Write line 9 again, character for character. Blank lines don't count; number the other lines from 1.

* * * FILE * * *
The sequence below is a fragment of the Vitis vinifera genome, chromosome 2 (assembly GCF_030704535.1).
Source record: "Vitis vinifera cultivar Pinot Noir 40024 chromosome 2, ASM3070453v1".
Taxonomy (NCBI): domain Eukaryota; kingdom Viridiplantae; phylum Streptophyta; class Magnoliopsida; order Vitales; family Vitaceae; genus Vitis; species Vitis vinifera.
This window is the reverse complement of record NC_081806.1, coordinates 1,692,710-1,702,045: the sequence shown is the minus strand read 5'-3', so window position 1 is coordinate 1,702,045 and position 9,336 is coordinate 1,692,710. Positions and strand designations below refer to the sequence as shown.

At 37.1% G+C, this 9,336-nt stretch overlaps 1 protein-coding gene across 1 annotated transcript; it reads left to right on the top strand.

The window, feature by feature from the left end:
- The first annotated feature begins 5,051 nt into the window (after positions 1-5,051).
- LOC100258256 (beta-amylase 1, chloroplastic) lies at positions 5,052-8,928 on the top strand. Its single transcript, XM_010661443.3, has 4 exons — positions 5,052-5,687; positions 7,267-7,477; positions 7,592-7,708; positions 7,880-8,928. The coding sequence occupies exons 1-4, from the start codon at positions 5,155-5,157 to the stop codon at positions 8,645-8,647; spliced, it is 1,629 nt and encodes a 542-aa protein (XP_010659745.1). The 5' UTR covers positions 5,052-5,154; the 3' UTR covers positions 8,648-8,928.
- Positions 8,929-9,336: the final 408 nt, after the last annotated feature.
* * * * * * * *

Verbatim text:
- Positions 8,929-9,336: the final 408 nt, after the last annotated feature.